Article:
Study

Influence of urban mowing concepts on the diversity of butterflies: Investigations on public green space in the city of Tübingen

  • Published source details Kricke C., Bamann T. & Betz O. (2012) Einfluss städtischer Mahdkonzepte auf die Artenvielfalt der Tagfalter: Untersuchungen auf Grünflächen der Start Tübingen. Naturschutz und Landschaftsplanung, 45, 052-058.

Actions

This study is summarised as evidence for the following.

Action Category

Alter mowing regimes on greenspaces and road verges

Action Link
Butterfly and Moth Conservation
  1. Alter mowing regimes on greenspaces and road verges

    A replicated, paired, controlled study in 2011 in 10 urban greenspaces in Baden-Württemberg, Germany (Kricke et al. 2014) found that less frequently mown areas had a greater diversity of butterflies and burnet moths than regularly mown areas. The species richness and diversity of butterflies and burnet moths in areas mown once in the summer (9 species/site) was higher than in areas mown every 3–4 weeks throughout the summer (4 species/site, diversity data presented as model results). In addition, four species only occurred on grasslands which had been mown once/year for >4 years, which had an average of 11 species/site (statistical significance not assessed). See paper for individual species results. One half of each of 10 public greenspaces (>200 m2) was mown or mulched once in July or August 2011, while the other half was mown or mulched once every 3–4 weeks from April–August 2011. Five additional sites had only been mown once/year for >4 years. From April–early August 2011, butterflies were surveyed five times in each site, by walking with nets in large loops until no new species was found for 20 minutes.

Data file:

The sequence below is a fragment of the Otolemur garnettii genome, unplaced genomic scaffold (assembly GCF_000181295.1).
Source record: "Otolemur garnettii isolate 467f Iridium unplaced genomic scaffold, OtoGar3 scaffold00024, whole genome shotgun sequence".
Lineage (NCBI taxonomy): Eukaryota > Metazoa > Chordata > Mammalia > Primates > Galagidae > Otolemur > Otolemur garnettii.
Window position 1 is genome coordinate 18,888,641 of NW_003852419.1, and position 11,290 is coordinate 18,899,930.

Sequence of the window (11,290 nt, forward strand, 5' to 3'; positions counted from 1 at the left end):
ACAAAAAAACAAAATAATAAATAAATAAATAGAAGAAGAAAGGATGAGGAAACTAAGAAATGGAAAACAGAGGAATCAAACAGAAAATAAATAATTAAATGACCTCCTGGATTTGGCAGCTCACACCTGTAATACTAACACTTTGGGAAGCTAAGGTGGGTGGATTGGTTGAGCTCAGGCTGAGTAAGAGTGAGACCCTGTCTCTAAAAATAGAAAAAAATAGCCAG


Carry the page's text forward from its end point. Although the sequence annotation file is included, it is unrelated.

(Summarised by: Andrew Bladon)

Output references
What Works 2021 cover

What Works in Conservation

What Works in Conservation provides expert assessments of the effectiveness of actions, based on summarised evidence, in synopses. Subjects covered so far include amphibians, birds, mammals, forests, peatland and control of freshwater invasive species. More are in progress.

More about What Works in Conservation

Download free PDF or purchase
The Conservation Evidence Journal

The Conservation Evidence Journal

An online, free to publish in, open-access journal publishing results from research and projects that test the effectiveness of conservation actions.

Read the latest volume: Volume 19

Go to the CE Journal

Discover more on our blog

Our blog contains the latest news and updates from the Conservation Evidence team, the Conservation Evidence Journal, and our global partners in evidence-based conservation.


Who uses Conservation Evidence?

Meet some of the evidence champions

Endangered Landscape Programme Red List Champion - Arc Kent Wildlife Trust The Rufford Foundation Save the Frogs - Ghana Bern wood Supporting Conservation Leaders National Biodiversity Network Sustainability Dashboard Frog Life The international journey of Conservation - Oryx British trust for ornithology Cool Farm Alliance UNEP AWFA Butterfly Conservation People trust for endangered species Vincet Wildlife Trust